Emblem’s CEO Expects Profitability in 2018, Dispels Several Myths to Cannabis Investing

It's hard for investors not to get excited by the potential for medical marijuana and specifically cannabinoids (CBD) for the treatment of horrible afflictions such as Dravet's epilepsy. The UK's GW Pharmaceuticals (NASDAQ: GWPH) just concluded a randomised study in which 50% of the 120 participants were given its cannabinoid drug Epidolex and the balance in the control group.

Seizures in the Epidolex group saw median monthly convulsive seizures drop significantly to 5.9 from 12.4. The control merely dropped to 14.1 from 14.9. The participants were children up to 18 years of age. While certainly not a panacea, the potential for CBD based therapies to replace dozens of seizure meds is one large step closer.

Before Mandy McKnight's nine-year-old son Liam started taking cannabis oil to treat Dravet syndrome, he was having upwards of 80 seizures a day. Since starting treatment, his seizures have reduced by about 90 per cent. Some weeks he has none at all.

"There are several myths permeating the marijuana space, particularly in Canada," states Gordon Fox, CEO of Emblem (TSX-V: EMC). "First, that there is sustained profitability in all of dried flower production and sale. Second, that the M&A market will be active with companies consolidating. Third, the derivative (edibles and concentrates) market will be the fastest growing aspect of the sector. The fact is that lower quality dried flower will become a simple commodity with very slim margins. Second consolidating facilities will be a disaster given the growing complexities and the need for product consistency. Third, the Canadian Government has pretty much shut down the derivatives market setting maximum levels of THC in oils at 30mg per ml and expressing opposition to the introduction of edibles and concentrates (waxes, shatters etc.) into the recreational market."

So, what will the new recreational market be left with? It will be mostly dried flower. Call it cheap scotch or single malt, Chevy's or Bentley's or, well you get the gist. Regular marijuana will likely sell at about $8/gm and high end at $20-$25/gm. Do the math…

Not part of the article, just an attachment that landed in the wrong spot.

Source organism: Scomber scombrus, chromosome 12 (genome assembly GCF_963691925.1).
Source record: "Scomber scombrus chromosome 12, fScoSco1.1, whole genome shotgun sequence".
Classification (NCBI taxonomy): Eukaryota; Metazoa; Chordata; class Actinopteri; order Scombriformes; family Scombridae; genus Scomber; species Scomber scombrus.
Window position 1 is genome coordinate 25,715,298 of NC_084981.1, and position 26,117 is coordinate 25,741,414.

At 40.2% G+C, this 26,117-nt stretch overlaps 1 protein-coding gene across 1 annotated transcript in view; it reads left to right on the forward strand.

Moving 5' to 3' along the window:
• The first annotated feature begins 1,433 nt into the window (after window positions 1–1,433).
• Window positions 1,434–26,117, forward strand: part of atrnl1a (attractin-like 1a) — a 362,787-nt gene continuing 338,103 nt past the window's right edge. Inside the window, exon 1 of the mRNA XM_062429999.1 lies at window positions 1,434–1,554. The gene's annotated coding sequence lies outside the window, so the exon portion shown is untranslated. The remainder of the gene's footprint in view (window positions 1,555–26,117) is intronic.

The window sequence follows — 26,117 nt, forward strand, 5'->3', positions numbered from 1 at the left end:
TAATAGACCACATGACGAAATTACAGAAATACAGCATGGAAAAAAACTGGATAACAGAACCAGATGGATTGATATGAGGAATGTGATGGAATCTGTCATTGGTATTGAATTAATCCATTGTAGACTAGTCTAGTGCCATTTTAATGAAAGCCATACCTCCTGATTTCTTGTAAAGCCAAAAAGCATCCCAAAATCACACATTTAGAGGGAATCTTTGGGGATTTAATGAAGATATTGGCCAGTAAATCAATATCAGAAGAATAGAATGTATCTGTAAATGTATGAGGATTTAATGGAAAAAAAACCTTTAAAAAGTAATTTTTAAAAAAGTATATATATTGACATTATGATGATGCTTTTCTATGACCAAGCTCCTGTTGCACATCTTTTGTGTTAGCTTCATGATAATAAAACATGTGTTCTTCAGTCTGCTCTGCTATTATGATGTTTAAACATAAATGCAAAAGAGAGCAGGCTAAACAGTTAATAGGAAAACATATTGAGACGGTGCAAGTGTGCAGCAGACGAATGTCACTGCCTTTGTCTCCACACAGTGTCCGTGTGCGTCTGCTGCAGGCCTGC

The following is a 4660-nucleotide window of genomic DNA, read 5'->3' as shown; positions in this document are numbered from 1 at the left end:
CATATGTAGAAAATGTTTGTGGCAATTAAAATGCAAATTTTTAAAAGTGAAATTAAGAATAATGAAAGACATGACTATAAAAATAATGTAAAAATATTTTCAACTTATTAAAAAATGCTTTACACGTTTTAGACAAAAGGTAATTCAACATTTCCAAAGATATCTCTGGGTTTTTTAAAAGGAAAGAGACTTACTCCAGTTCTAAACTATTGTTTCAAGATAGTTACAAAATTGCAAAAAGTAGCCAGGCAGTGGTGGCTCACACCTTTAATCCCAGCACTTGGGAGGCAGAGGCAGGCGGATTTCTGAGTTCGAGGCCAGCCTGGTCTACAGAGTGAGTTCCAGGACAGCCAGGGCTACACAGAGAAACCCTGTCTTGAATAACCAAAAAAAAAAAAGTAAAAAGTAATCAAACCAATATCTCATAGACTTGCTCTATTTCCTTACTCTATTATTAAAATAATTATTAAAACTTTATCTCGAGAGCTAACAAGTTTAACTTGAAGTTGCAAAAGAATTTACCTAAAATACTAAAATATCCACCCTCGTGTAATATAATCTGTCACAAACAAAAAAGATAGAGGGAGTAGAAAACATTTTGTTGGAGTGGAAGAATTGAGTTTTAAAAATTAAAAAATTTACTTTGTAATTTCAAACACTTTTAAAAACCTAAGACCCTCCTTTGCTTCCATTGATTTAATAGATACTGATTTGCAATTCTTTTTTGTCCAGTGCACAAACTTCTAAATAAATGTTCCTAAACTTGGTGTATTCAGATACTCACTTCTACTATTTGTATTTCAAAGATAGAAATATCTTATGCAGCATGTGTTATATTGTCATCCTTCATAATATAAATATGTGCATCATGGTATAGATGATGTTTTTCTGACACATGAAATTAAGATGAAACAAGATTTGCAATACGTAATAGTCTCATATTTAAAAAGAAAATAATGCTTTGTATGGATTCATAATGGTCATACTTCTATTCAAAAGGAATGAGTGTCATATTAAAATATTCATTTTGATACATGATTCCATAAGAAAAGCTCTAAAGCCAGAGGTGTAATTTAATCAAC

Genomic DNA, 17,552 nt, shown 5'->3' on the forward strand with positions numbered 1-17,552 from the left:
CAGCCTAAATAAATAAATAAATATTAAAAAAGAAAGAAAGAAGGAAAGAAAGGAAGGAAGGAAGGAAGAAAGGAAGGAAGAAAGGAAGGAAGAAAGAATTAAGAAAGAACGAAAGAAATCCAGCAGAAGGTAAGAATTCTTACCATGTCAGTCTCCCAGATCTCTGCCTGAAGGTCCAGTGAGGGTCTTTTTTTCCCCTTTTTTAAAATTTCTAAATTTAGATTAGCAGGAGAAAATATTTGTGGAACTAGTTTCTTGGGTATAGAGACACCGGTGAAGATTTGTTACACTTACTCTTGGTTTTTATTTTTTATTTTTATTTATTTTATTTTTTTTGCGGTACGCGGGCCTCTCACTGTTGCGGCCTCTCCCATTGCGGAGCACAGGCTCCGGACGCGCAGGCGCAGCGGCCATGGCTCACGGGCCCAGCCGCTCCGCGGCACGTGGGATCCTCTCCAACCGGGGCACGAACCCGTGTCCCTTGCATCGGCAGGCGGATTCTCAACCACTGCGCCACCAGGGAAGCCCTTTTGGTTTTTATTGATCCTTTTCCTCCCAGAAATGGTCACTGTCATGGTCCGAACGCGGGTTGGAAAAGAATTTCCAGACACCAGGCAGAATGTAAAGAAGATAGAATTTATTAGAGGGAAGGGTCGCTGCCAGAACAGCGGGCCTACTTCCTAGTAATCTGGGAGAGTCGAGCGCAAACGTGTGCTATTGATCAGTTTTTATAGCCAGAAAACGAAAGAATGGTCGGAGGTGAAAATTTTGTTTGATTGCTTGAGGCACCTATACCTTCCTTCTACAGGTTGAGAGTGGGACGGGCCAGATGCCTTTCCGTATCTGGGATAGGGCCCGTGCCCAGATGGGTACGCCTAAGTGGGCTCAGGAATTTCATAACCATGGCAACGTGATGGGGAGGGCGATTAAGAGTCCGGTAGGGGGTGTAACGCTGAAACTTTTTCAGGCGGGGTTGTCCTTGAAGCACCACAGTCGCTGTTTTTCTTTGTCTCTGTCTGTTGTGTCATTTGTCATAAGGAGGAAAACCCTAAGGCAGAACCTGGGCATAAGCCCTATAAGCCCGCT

Marijuana comes in two forms. The standard jar variety sold by an obvious aficionado and the higher end strains that unlike the lower end product is consistent and predictable with the desired effect every time. Note here we are merely talking about the recreational. Medicinal has its own set of characteristics.

Success, as with scotch, wine etc., depends on consistency. If you walk into a marijuana establishment looking for Jack Herer, you want to know that like your scotch or wine, the consistency is the same as last week and will be next week.

Read those two sentences again. It is the most important fact in this discussion. Well, one of them…

With $32 million and no debt, Emblem's business plan has evolved into a unique combination of maximising margins and an almost 'Six Sigma' approach to growing top quality product to maintain consistency. The Company believes that within a year, the margins at the low end will be single digit if any at all and at the high end a minimum of 25%.

Daily it seems we read that some group or another has secured some massive piece of land and/or greenhouse facilities that are several hundred thousand square feet. And they have two or more in different locations, possibly provinces apart.

Emblem (TSX-V: EMC) has decided that ultimately it will have three identical 100,000 sq. ft. 'closed box' facilities with one grow teams expanding across a growing footprint.